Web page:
February 5, 2021
Melanie Stricklan’s passion for space is rivaled only by a commitment to serving her company – in and out of uniform.
The 21-year U.S. Air Force veteran is co-founder and Chief Strategy Officer of the advanced analytics company Slingshot Aerospace, a startup that works to bridge the gap between real-time information and immense amounts of data so that war fighters and decision-makers can make the most informed decisions quickly.
Before co-founding the company, she logged over 1,500 flight hours onboard ground surveillance aircraft, commanded experimental spacecraft missions, and led the development of space control technologies for the Department of Defense.
That time in the Air Force offered her a new challenge: She saw so much valuable data collected and so little used, Mel explained on a recent episode of The Innovators Radio Show and Podcast.
“We were relying on satellite data and sensors exploding in numbers -- a ton of data coming out of those systems, millions of signals etc.,” but the DoD had no way to analyze it. “We were leaving too much actionable information on the table. I love my country and knew I had to do something. I knew with all that I learned in the Air Force that I was equipped to do more with it outside the Air Force.”
And with that, Slingshot Aerospace was born.
It wasn’t the easiest transition from the military to entrepreneur. “I didn’t know what a startup founder was. I did, however, want to start a business and own a business, for a long time. But it’s harder than I ever imagined it to be.
Among the surprising things she found: The biggest challenge isn’t creating new technologies for space or analyzing endless streams of data, metadata, and “meta-metadata” -- it’s “managing the people, making sure the people are taken care of and that we are inspiring them and that we are giving them a safe place to create and be curious. I wake up thinking about how to cultivate that every day.”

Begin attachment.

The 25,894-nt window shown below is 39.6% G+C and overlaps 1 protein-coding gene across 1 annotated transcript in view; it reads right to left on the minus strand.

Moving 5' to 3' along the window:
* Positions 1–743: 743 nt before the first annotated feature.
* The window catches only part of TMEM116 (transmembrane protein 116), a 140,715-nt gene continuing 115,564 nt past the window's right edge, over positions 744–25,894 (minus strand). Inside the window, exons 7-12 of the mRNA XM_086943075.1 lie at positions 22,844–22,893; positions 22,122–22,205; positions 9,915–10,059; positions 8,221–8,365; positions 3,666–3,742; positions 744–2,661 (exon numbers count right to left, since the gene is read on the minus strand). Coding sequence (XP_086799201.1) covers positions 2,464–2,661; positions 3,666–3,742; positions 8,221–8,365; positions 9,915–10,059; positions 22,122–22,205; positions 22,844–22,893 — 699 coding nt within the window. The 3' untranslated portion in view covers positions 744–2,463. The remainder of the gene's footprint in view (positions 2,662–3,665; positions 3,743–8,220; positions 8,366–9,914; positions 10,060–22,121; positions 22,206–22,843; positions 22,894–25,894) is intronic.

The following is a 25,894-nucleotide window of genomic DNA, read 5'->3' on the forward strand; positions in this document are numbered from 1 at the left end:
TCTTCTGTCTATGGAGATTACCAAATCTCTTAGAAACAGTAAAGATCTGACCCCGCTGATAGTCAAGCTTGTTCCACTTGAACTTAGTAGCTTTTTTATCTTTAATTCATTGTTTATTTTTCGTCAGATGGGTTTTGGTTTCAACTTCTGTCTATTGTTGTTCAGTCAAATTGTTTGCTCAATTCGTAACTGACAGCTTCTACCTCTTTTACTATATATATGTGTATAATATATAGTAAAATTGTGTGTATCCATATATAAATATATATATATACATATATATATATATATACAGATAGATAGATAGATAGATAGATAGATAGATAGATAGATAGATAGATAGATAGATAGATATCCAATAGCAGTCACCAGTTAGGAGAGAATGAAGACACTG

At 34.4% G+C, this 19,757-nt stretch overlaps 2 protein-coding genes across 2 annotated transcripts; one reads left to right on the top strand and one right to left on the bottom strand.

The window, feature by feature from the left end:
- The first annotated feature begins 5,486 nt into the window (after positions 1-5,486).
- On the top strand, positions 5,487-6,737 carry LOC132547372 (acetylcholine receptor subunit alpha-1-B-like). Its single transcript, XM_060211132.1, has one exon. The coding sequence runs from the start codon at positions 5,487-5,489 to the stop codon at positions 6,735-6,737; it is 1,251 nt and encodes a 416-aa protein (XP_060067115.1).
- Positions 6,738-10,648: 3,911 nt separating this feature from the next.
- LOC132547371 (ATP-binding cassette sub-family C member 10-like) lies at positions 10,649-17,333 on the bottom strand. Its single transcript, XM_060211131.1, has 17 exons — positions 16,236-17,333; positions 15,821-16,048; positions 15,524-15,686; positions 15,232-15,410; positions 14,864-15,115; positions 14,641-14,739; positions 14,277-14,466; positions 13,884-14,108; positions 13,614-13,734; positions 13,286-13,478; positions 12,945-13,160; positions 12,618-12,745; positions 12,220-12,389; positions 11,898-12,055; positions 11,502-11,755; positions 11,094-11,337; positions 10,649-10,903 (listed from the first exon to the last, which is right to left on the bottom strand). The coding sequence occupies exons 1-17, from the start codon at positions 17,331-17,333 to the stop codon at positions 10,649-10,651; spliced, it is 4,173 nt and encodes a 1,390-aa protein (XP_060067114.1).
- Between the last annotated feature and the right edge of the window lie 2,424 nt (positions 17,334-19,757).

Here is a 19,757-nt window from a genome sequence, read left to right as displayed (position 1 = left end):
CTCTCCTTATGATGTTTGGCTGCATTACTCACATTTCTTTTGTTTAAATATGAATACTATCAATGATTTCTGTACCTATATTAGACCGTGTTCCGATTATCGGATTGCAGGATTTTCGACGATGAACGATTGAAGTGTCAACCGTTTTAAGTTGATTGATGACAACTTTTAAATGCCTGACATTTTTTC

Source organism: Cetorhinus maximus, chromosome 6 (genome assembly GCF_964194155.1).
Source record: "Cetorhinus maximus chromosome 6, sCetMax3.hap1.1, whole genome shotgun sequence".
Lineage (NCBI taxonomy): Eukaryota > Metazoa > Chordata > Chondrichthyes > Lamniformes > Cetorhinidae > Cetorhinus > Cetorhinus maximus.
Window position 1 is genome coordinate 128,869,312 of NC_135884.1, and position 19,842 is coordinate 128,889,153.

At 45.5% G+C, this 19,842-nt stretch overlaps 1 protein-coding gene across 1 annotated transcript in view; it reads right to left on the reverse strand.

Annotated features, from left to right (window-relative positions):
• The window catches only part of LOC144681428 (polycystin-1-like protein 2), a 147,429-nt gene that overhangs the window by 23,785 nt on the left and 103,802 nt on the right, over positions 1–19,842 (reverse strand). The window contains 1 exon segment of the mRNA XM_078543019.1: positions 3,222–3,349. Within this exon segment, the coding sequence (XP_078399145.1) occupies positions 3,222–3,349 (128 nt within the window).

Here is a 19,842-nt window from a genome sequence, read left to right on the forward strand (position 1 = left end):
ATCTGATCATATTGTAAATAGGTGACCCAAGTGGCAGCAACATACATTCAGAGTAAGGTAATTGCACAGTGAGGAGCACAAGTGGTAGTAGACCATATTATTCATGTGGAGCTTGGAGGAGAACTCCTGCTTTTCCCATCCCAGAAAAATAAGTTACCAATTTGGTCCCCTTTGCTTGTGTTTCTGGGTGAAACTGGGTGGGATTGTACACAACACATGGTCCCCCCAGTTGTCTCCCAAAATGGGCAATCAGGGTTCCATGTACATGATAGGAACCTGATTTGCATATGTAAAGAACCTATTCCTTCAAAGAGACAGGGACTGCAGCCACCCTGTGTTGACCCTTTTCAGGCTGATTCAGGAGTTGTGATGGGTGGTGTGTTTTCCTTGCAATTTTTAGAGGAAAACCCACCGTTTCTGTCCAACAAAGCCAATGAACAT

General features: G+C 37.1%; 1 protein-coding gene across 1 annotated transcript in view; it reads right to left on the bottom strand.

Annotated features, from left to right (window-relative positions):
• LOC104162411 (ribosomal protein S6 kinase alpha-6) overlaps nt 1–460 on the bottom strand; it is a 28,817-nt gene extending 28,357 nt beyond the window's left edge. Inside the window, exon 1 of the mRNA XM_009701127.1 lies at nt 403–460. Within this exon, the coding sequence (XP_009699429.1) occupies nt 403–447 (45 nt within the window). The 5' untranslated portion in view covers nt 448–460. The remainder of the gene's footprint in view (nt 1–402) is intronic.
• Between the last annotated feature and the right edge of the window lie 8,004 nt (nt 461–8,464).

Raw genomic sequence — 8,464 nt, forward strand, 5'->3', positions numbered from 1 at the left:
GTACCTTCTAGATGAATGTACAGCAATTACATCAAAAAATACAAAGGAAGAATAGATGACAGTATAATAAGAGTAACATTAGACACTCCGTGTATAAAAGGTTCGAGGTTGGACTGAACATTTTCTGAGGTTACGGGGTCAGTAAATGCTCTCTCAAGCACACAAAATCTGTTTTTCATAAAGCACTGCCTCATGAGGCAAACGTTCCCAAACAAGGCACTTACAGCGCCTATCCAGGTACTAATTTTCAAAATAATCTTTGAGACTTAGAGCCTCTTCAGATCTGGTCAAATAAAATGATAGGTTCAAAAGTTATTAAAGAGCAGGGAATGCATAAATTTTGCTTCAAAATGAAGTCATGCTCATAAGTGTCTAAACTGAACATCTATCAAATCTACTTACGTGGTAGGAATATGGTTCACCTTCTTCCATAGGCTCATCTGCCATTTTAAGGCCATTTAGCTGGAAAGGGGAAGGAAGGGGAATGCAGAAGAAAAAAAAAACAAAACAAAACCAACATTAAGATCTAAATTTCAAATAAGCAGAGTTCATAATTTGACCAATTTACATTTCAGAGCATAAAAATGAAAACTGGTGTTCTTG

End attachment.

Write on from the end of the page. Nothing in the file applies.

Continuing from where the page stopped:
And then there was the matter of culture. Coming from the military, where the culture is so well orchestrated opened Mel’s eyes to the problems a founder can face in the civilian world.
“I was surprised that the culture piece is so important. And it’s not there. You don’t start a company and all of a sudden, these core values pop up and you have a mission statement and a culture that follows the vision … all that doesn’t exist. And, if you don’t make it, boy, it starts making itself and that’s never a good place to be.”
One thing that helps is having a tight-knit founding team of people with diverse skills and strengths. Another is having a solid strategic vision and growth strategy.
Realizing Slingshot’s vision means hiring people who internalize the company’s values and are empowered to put those values into practice. “When the leaders aren’t in the room they have to be their own leaders. If they don’t understand the core values and they don’t value those, what happens when the founders aren’t there? How do they respond to the situation?”
Learn more about Mel’s entrepreneurial journey by listening to the full Innovators episode here or skipping to the time stamps below.
6:45: Lifelong inspiration from watching the Milky Way
9:54: How enlisting in the Air Force led to a hands-on education in state-of-the-art technology
10:59: How having the right qualifications, at the right place and time, can change your career
11:44: Why it’s important to have a mentor who recognizes your passion
13:21: What it was like to build next-generation spacecraft and space systems
16:54: Why DoD needs veterans to start mission-driven companies
20:54: Here’s what makes a great founding team
24:06: This is the hardest part of a building startup
25:50: Why company culture is so important to realizing an innovator’s vision
30:35: Why companies need empathy for their customers’ problems
41:58: “If you can’t change the people, change the people"
48:21: How girls can learn to see themselves as builders or engineers
54:24: Entrepreneurship as a way to give back to the community
The Innovators Radio Show and Podcast co-hosted by BMNT CEO Pete Newell highlights the best and brightest mission-driven entrepreneurs — people dedicated to making the world a better place. The show airs Mondays at 11 am PT/2 pm ET on Stanford University radio station KZSU, 90.1 FM, and is streamed at kzsu.org. Past episodes are archived here.
Opportunity to help shape the next-generation of problem-solvers, contribute to meaningful solutions for the nation
A look at how the DoD is enabling dual-use startups